MRD was measured in 24 of the 26 AMKL patients after induction 1 and 2: 10 (42%) patients had positive MRD (⩾0.1%) after induction 1 and 6 (25%) after induction 2. There was no significant difference in the MRD-positive rates between patients with AMKL and those without AMKL (Table 1). Remission induction rates and MRD-negative rates for the AMKL cohort did not differ between the high- and standard-dose cytarabine arms. Of the six patients with positive MRD (0.12–3.92%) after induction 2, five underwent HSCT, and two are alive in first remission at last follow-up. Of the 18 patients without MRD after the second induction, 10 are alive in first remission, including 4 of the 9 patients who underwent HSCT and 6 of the 9 patients who received chemotherapy only. Notably, of the 12 patients with MRD<0.1% at both measurements (that is, post induction 1 and 2), eight are alive in first remission, including five who received only chemotherapy.
The five AMKL patients with the t(1;22) had excellent outcomes: all experienced complete remission, the four with evaluable MRD samples were negative. All were treated with consolidation chemotherapy without HSCT; two participated in the St Jude Pilot Study of Haploidentical Natural Killer Cell Transplantation for Acute Myeloid Leukemia (NKAML) trial of low-dose immunosuppression followed by donor-recipient inhibitory, killer immunoglobulin-like receptor (KIR) HLA mismatched, natural kill cell infusion.13 All are alive in first remission with a median follow-up of 3.5 years (range, 1.4–6.1 years).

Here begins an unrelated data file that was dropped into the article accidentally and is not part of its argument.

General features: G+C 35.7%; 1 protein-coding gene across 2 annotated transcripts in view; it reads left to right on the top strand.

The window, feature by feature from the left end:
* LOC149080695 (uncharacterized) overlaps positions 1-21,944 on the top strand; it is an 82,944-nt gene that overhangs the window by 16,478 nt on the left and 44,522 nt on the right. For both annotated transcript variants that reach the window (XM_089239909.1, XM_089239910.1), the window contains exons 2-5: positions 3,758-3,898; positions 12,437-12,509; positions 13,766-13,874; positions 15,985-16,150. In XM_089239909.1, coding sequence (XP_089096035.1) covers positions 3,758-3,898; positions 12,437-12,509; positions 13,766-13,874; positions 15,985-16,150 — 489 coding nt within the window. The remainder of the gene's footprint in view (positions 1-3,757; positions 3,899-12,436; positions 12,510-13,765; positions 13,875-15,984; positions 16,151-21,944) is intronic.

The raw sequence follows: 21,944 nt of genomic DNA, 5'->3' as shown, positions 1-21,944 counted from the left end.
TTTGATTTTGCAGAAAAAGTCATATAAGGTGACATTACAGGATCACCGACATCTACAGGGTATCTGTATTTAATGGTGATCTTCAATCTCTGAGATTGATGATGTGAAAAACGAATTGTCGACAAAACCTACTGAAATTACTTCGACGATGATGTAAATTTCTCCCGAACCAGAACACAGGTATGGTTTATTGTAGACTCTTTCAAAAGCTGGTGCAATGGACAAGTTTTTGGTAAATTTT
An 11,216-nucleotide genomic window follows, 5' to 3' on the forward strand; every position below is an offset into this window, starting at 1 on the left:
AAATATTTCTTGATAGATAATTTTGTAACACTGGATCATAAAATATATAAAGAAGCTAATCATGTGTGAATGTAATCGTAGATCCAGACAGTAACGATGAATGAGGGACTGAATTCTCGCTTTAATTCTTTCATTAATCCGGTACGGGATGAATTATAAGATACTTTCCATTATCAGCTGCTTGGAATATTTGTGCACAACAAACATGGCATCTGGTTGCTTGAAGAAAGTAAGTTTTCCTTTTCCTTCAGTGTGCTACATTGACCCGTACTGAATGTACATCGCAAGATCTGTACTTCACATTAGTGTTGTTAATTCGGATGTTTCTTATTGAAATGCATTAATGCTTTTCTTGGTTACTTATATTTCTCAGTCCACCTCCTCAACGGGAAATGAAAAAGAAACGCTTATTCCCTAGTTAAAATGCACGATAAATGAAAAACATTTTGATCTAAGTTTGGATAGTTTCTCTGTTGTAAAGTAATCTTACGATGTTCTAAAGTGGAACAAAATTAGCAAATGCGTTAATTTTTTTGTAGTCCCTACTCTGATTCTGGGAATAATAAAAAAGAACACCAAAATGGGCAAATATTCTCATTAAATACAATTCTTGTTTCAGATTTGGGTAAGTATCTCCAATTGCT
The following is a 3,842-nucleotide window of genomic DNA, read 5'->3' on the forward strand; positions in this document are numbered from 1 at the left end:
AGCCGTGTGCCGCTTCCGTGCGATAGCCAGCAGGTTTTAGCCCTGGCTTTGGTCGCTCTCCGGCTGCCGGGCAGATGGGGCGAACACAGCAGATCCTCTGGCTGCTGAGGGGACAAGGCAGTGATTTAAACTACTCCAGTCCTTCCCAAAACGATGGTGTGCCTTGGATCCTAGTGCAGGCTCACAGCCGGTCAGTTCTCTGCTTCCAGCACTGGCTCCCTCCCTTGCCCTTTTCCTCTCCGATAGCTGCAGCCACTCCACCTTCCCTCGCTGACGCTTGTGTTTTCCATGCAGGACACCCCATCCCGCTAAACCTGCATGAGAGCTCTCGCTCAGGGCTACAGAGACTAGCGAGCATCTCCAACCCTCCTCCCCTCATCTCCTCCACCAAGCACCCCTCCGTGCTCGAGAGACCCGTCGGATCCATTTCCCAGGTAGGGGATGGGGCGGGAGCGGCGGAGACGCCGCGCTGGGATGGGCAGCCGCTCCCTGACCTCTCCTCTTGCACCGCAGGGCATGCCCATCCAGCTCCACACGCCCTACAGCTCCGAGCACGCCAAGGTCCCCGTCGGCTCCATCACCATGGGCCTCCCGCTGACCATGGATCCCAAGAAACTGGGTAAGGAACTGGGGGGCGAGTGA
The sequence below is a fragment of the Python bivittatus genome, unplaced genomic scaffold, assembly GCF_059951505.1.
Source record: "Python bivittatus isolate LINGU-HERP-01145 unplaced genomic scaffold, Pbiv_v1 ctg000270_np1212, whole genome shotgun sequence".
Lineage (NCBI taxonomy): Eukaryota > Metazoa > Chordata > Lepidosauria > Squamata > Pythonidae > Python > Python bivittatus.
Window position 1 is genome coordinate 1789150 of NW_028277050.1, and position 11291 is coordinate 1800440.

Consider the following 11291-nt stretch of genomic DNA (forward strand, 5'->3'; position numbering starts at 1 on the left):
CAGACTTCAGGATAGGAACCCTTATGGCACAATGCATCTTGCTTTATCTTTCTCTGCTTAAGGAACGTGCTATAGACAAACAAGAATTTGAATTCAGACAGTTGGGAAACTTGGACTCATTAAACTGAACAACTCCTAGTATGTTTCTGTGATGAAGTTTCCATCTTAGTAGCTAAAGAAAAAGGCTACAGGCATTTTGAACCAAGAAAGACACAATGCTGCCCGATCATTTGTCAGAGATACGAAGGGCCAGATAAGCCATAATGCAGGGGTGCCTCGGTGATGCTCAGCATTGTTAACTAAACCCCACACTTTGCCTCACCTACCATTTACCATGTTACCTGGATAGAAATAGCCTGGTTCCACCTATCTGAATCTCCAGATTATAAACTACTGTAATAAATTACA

Other than the t(1;22), there were no recurring cytogenetic abnormalities, although complex karyotypes (⩾3 independent abnormalities) were common. According to the Medical Research Council cytogenetic criteria, no AMKL patient on the AML02 protocol would have been classified as having high-risk disease; however, based on karyotypes with three3 or more independent abnormalities, 10 patients would have been classified as having high-risk cytogenetics by Berlin-Frankfurt-Munster criteria, including two of the cases with the t(1;22).11, 12 Outcomes for patients with high-risk Berlin-Frankfurt-Munster cytogenetics were similar to those of patients without such characteristics.
The 3-year EFS probability for patients with non-t(1;22) AMKL treated on AML02 (36.3±10.9%) did not significantly differ from that of non-AMKL patients without favorable cytogenetics (56.1±5.3%, P=0.19, Figure 1a). However, OS was significantly inferior for patients with non-t(1;22) AMKL compared with those with AML without favorable cytogenetics (3-year rates, 42.4±11.4 vs 66.1±5%, P=0.02, Figure 1b). Furthermore, the OS rate for patients with non-t(1;22) AMKL (42.4±11.4%) was significantly worse than that for patients considered to be standard risk (69.9±6.3%, P=0.01), but not significantly different from that of high-risk patients (60.4±8.5%, P=0.11). Of the 21 AMKL patients without the t(1;22), 14 were treated with HSCT in first remission, with 3-year EFS 41.7±13% and 3-year OS 49±13.2%; these outcomes did not differ significantly from the seven patients treated with consolidation chemotherapy only (3-year EFS, 28.6±17.1%, P=0.78; 3-year OS, 25±15.3%, P=0.43).
CD36 expression was documented by flow cytometric immunophenotyping of diagnostic bone marrow samples in 16 of 26 patients. Of the six patients with unequivocal positive CD36 expression on >90% of blasts all experienced MRD-negative remission after induction 1, and five remain alive in first remission, four after HSCT and one after chemotherapy only. Nine patients had leukemic blasts that did not express CD36; two of these patients had the t(1;22) and had good outcomes as noted previously. In contrast, for the seven patients without the t(1;22) and without CD36 expression, five had detectable MRD after induction 1, and only two are alive in first remission.